>> amassive storm bearing down on eastern india with millions of people in its path. >> you're watching al jazeera live from doha. also coming up at least 37 dead many more mirroring as another migrant boat capsizes in the mediterranean. exurs icaptured in afghanise u.s. says it has seized a major taliban commander.
the u.s. budget is pushed to the brink of collapse. (t) biggest storm to threaten india in 14 years is headed towards the east coast of the country. communities and entire communities and all 42 its in the region cancelled. this satellite image shows how big cyclone phailin is. winds of 220 kilometers per hour. the assessment of u.s. navy put wind speeds even higher. phailin is expected to hit the coastline by evening. many of them are low lying areas and up to a million people are expected to have to leave their homes before arrival. this scene on the northeastern coast of india on saturday, massive swells. emergency services are on alert. about 26,000 people have been
moved to higher ground and residents in the most vulnerable areas have been stockpiling food and provisions. while the cyclone is bearing down on the east coast, let's hear from fais jamil. >> these waves are a couple of meters high and much more frequent than they usually are. this is quite literally, the calm before the storm, the storm cyclone phailin. it is going to be on the outer edge but the north of here where the northern part of phailin is expected to hit. hundreds of thousands of people have been evacuated into shelters, response has been stationed there. this is not going to be a repeat of 1999 the government says where they were caught unprepared and thousands were killed. they are telling people to get out of the area now and moved people to shelters several
kilometers inland. but we are hearing that several people are staying in their fishing villages because they have no one to take care of their homes and fishing villages if they leave. they say get inland away from the storm. just a matter of few hours before the impact becomes huge. this storm surge is building up. it is not like a tsunami as such but the winds are increasing. the rainfall is obviously increasing. and the buildup in waves is also going on ahead. so it's an impact which will continue to increase until at least 1500 gmt when the system makes landfall and even then david it goes on for quite some time. about that time scale. have the look at the graphics again. the extent of the thing, the way it covers the whole of the
region. it's half the size of india. >> from thailand to sri lanka. >> right. the actual truth of the system lies somewhere between the americans and the indians, about 240 kph is a mean speed which means a top end of a category 4 low end of a category 5 but the impacts are going to be huge with that storm surge. 250 to 500 millimeters of rain and all the other problems that go with it. the whole region is going to be impacted, not only 24 to 48 hours but a huge impact of flooding. >> thank you very much. rescuers are searching for survivors, 143 have been rescued. this latest incident was about 100 kilometers off the italian island of lampedusa.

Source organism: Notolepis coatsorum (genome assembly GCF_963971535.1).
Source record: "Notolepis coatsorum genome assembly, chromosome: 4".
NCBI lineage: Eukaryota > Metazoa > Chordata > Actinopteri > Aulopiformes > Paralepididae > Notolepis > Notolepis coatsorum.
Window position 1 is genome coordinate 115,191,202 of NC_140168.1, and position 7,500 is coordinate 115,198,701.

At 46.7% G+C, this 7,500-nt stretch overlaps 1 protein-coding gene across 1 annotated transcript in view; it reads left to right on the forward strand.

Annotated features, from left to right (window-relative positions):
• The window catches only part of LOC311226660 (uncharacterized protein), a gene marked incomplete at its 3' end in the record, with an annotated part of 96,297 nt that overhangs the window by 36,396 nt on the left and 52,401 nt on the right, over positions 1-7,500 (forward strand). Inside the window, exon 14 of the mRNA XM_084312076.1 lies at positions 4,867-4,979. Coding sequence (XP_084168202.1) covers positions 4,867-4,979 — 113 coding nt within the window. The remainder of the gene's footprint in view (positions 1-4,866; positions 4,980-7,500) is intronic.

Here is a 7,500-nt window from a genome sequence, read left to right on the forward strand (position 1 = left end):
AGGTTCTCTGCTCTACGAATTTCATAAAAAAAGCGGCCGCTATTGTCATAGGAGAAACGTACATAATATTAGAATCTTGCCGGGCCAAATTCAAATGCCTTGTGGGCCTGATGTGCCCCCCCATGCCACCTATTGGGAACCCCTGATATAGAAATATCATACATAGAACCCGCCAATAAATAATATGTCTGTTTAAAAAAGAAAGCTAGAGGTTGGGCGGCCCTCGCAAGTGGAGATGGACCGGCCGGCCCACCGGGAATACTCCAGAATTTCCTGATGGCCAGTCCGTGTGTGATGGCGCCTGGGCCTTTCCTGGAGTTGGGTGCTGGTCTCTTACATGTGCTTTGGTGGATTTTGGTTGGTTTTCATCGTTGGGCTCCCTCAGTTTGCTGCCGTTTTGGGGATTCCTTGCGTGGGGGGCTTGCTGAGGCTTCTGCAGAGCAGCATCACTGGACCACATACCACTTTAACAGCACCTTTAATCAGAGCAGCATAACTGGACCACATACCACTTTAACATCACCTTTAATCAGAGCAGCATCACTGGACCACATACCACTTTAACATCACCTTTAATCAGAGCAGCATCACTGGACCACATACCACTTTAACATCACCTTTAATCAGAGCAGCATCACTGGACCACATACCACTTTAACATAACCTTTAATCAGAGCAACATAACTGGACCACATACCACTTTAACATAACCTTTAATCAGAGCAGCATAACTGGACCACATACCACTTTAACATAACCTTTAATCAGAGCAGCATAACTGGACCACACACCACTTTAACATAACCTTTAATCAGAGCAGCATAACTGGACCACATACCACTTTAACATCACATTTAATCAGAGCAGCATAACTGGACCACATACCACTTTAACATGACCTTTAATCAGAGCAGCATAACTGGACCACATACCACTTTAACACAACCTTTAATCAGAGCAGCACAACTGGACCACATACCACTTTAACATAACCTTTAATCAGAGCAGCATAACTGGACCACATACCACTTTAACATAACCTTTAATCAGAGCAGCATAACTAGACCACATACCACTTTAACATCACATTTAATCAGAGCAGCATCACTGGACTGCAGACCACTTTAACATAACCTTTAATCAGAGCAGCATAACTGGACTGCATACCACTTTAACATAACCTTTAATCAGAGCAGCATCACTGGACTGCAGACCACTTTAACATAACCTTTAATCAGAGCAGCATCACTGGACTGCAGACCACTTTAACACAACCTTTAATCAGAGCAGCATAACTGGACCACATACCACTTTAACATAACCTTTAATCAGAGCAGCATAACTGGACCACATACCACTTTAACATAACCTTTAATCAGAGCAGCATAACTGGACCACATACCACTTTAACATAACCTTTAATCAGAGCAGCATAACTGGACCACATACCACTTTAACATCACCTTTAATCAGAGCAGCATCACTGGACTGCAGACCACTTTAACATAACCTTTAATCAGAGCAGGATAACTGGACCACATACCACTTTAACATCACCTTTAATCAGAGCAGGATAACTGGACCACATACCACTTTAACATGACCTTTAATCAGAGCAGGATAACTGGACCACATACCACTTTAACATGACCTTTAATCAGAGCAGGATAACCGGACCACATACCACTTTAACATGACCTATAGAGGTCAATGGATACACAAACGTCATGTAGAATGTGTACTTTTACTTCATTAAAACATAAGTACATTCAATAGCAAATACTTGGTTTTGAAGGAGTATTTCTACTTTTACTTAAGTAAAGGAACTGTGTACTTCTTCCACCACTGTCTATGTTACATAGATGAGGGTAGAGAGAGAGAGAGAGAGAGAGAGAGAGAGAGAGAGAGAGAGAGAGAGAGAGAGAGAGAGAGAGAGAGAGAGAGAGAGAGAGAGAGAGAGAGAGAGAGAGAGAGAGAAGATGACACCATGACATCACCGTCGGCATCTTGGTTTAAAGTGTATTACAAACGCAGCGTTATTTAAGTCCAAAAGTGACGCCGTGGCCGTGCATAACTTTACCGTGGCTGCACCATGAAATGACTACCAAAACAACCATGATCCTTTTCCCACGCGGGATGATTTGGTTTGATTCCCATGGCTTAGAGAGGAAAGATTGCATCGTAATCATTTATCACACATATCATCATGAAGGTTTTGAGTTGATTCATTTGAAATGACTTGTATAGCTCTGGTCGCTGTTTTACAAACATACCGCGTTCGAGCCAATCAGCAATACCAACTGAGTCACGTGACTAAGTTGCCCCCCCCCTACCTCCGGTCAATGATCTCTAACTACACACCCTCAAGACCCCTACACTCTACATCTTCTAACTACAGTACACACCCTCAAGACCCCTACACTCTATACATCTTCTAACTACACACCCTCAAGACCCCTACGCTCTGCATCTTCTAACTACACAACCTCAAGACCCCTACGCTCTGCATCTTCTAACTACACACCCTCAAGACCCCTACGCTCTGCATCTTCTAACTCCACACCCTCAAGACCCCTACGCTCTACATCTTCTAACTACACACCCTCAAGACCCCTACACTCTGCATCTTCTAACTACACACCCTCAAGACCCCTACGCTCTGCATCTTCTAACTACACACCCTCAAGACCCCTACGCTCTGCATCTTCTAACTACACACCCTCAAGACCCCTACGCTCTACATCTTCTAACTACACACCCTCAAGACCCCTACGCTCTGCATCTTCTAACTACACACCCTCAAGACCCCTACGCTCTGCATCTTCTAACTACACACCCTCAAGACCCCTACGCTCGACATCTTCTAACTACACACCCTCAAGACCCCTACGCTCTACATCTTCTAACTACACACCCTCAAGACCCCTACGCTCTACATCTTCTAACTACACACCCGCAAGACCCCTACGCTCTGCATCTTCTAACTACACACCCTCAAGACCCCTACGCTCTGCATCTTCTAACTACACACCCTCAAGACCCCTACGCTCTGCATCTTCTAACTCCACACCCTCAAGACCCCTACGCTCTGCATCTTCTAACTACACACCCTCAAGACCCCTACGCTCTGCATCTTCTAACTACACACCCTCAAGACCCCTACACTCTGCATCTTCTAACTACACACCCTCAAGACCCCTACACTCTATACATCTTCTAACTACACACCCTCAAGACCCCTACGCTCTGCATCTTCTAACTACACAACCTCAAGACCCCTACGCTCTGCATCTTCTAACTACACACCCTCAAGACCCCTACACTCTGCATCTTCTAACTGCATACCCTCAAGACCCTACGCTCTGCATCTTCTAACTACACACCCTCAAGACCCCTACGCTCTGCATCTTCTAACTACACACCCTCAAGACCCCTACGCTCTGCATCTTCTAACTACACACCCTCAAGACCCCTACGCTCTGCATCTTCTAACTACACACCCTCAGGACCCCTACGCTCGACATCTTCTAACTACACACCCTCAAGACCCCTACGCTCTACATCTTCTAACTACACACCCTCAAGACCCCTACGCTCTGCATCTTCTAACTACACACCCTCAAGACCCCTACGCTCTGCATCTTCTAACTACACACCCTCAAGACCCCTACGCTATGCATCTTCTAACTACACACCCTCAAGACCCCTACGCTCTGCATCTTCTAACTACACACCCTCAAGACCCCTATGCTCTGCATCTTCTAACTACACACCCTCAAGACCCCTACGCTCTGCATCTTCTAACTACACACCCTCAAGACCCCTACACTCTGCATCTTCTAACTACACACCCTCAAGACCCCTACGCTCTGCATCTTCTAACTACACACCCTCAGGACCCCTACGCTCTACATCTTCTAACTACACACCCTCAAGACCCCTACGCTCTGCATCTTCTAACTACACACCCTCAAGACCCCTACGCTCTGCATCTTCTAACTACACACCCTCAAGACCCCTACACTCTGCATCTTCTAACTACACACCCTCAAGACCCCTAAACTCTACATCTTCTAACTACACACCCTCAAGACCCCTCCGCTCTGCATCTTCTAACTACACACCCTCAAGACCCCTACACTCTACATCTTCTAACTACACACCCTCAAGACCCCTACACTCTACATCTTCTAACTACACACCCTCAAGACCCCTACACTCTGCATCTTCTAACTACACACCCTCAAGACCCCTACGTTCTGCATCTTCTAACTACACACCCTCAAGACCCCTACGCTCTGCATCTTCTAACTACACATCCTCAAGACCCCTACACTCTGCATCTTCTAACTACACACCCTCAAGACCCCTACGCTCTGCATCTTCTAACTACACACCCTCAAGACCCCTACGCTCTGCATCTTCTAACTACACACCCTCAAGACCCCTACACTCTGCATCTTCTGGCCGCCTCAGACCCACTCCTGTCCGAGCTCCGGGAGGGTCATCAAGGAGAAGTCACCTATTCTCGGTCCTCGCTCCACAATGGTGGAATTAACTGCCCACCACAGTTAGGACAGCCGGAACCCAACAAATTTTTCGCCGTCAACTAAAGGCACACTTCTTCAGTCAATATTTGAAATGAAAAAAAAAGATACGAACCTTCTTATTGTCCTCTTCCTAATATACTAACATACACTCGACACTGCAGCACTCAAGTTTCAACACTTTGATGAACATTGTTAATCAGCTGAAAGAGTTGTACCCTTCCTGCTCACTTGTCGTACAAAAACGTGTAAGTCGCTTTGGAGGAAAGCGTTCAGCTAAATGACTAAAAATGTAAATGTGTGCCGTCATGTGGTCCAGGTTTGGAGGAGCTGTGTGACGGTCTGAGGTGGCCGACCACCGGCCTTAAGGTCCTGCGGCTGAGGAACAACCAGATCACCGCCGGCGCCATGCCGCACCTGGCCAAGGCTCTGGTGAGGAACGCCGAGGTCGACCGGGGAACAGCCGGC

more. >> for the staff of lampedusa hospital an all too familiar action as the ambulance arrives. >> we got ready as soon as we were alerted after the accident. a helicopter with ten sick people on board was due to arrive. we're working with all our staff. >> the patients are from another smuggler's boat overloaded with migrants trying to get from africa to europe. although lampedusa is part of italy it is closer to africa. this is the choice of most smugglers. more than 200 people were rescued but dozens drown. the second ship in less than a week. just last week a ship from libya capsized with 550 on board, only 150 survived. a distress call was received
from a satellite phone and a search and rescue helicopter from malta dropped live life -- life rafts to those below. >> the prime minister of malta, joseph muskaf, has addressed the that it's time europe act immediately to save the lives of these migrants who are trying desperately to reach these shores. >> in the meantime, the rescuers are working. the staff at lampedusa hospital know it won't be long before the next alert. lynn jame, al jazeera. let's talk about the maltese